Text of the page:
What to Do: Nestled between Sixth and Seventh Streets in downtown Rapid City, Art Alley is a bright and brilliant "living tribute to freedom of expression." A mixture of graffiti murals, pop art, political statements and abstract work, artists with or without clout are all invited to apply to make their mark.
Down the street from Art Alley is Sioux Trading Post, which sells and displays Native American craft supplies, herbs, animal hides and has a gorgeous selection of Native American art that has been procured from Indian Country. Notable, too, is their Italian glass bead collection, which is the largest in the world. Sorted by color and type and stored in glass jars and antique hutches, prepare to by hypnotized.
Mt. Rushmore is a must-see, obviously. The memorial isn't the only reason to make the pilgrimage though — beyond it (or, rather, below it) is a fascinating short film narrated by Tom Brokaw about how this world wonder got made. Go into the cafeteria-style restaurant, too, and ask for a taste of vanilla ice cream made from a recipe concocted by Thomas Jefferson. Fun fact: If the monument gets wet via rain or snow, the presidents appear to be crying (and have runny noses).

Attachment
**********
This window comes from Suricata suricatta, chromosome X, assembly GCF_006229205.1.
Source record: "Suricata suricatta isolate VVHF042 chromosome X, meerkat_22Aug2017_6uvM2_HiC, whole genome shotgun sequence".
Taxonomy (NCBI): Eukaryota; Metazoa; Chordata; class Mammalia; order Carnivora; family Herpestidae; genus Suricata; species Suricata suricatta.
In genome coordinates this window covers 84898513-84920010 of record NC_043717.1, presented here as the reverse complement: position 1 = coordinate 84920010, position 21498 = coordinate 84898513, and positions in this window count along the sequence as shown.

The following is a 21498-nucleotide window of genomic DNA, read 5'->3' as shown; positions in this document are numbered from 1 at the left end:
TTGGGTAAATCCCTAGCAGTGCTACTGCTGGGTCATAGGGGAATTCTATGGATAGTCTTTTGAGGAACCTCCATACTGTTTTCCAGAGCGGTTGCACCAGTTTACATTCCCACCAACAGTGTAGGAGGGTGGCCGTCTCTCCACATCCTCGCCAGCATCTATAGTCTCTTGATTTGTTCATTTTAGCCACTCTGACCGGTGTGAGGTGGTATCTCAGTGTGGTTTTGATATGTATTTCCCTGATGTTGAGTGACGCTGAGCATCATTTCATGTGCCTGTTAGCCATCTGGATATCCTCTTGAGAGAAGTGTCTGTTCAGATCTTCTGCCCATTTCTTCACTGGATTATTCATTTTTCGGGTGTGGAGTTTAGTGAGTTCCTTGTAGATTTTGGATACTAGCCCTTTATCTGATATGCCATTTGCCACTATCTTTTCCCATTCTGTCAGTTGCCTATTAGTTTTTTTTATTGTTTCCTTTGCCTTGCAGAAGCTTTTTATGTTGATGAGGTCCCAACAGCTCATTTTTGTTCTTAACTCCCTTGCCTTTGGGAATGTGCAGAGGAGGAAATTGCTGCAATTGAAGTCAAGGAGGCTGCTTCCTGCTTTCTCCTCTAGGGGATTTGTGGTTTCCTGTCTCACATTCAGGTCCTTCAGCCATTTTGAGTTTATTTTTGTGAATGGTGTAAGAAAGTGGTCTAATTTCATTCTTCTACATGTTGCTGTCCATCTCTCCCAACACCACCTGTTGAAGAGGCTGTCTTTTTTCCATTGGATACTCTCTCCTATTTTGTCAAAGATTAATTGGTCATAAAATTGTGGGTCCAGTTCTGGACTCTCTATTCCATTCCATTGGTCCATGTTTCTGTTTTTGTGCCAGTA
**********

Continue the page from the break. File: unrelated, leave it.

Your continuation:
When you live in Colorado it's not unusual to see wildlife on the road. When you live in South Dakota, it's unusual if you don't. If you've been looking for a home where the buffalo roam and the deer and the antelope play, look no further than Custer State Park. Take a Buffalo Jeep Safari ride and you're all but guaranteed to see some of the 1,300 buffalo that graze throughout the 71,000-acre property. Prairie dogs are abundant as are other horned creatures like elk, deer and bighorn sheep. President Calvin Coolidge's Summer White House (also known as State Game Lodge) is also located in the park.
If snakes tickle your fancy, just 6 miles south of Rapid City is Reptile Gardens, which is basically your Eden. While there are other living creatures besides snakes, go for the snakes, which are categorized according to poisonous, deadly and deadliest. Useful information abounds, including which type of snake kills the most people annually (either the Asian Cobra group and/or Saw-scaled vipers, "but there is no way to know which for sure"). There are also giant tortoises and other assorted reptiles and birds. And lots and lots of snakes.